Reaching a turning point - how patients in forensic care describe trajectories of recovery
2014 (English)In: Scandinavian Journal of Caring Sciences, ISSN 0283-9318, E-ISSN 1471-6712, Vol. 28, no 3, 505-514 p.Article in journal (Refereed) Published
In Sweden, the duration of treatment is increasing for patients admitted to forensic psychiatric care. To reduce the length of stay, it is important for the forensic rehabilitation and recovery process to be effective and safe. Not much is known about how the process of recovery and transition begins and how it is described by the forensic patients. The purpose of this study was to explore how forensic patients with a history of high risk for violence experienced the turn towards recovery. A qualitative content analysis was used to analyse interviews with 10 patients who had decreased their assessed risk for violence on the risk assessment instrument HCR-20 and who were successfully managed a lower level of security. Three themes were identified: (i) the high-risk phase: facing intense negative emotions and feelings (ii) the turning point phase: reflecting on and approaching oneself and life in a new way (iii) the recovery phase: recognising, accepting and maturing. In the high-risk phase, chaotic and overwhelming feelings were experienced. The turning point phase was experienced as a sensitive stage, and it was marked by being forced to find a new, constructive way of being. The recovery phase was characterised by recognising personal circumstances in life, including accepting the need for structure, a feeling of maturity and a sense of responsibility for their own life. In order to ensure a successful recovery, the forensic nursing staff needs to recognise and support processes related to treatment motivation and turning points. Recommendations for best nursing practice are given accordingly.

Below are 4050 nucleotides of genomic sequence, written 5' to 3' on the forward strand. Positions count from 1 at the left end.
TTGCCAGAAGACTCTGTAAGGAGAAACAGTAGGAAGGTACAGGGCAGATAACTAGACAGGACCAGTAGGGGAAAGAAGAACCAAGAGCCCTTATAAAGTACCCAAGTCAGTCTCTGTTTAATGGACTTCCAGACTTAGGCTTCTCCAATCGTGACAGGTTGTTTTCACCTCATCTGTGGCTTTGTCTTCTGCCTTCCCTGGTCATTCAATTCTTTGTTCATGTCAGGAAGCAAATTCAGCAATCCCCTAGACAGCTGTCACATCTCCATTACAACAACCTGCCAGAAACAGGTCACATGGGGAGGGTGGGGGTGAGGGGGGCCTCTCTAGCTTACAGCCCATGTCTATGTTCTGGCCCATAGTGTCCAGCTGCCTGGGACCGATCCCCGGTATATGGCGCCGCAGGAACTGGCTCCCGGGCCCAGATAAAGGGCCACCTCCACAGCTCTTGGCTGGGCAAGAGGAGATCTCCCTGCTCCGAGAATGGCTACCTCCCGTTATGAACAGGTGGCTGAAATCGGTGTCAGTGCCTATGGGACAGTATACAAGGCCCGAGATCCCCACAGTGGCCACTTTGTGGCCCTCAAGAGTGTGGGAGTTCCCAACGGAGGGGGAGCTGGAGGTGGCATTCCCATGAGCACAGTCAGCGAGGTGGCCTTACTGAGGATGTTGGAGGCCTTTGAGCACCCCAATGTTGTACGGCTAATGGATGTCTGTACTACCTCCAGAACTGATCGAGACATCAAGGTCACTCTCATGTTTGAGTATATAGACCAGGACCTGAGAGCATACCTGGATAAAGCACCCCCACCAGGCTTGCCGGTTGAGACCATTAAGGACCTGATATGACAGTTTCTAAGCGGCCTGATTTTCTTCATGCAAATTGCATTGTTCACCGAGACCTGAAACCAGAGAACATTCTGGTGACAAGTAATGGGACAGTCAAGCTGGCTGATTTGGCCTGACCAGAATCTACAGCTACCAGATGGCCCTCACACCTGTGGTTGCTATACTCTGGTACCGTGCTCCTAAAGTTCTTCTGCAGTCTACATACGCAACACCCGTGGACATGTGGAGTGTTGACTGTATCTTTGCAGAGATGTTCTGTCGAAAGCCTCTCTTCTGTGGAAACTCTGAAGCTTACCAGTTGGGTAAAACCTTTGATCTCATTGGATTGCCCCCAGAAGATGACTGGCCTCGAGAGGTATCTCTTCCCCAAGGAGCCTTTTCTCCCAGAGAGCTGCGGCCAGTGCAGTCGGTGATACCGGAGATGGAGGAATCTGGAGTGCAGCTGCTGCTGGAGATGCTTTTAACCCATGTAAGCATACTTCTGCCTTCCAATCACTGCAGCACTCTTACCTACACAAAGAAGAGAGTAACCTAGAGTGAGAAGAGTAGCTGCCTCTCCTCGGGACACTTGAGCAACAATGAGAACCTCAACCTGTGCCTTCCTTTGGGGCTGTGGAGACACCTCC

Place, publisher, year, edition, pages
Wiley-Blackwell, 2014. Vol. 28, no 3, 505-514 p.
forensic patients, interviews, recovery, reduced violence, turning point
Research subject Caring sciences
IdentifiersURN: urn:nbn:se:oru:diva-53611DOI: 10.1111/scs.12075ISI: 000340288100010PubMedID: 23952801ScopusID: 2-s2.0-84904902706OAI: oai:DiVA.org:oru-53611DiVA: diva2:1049097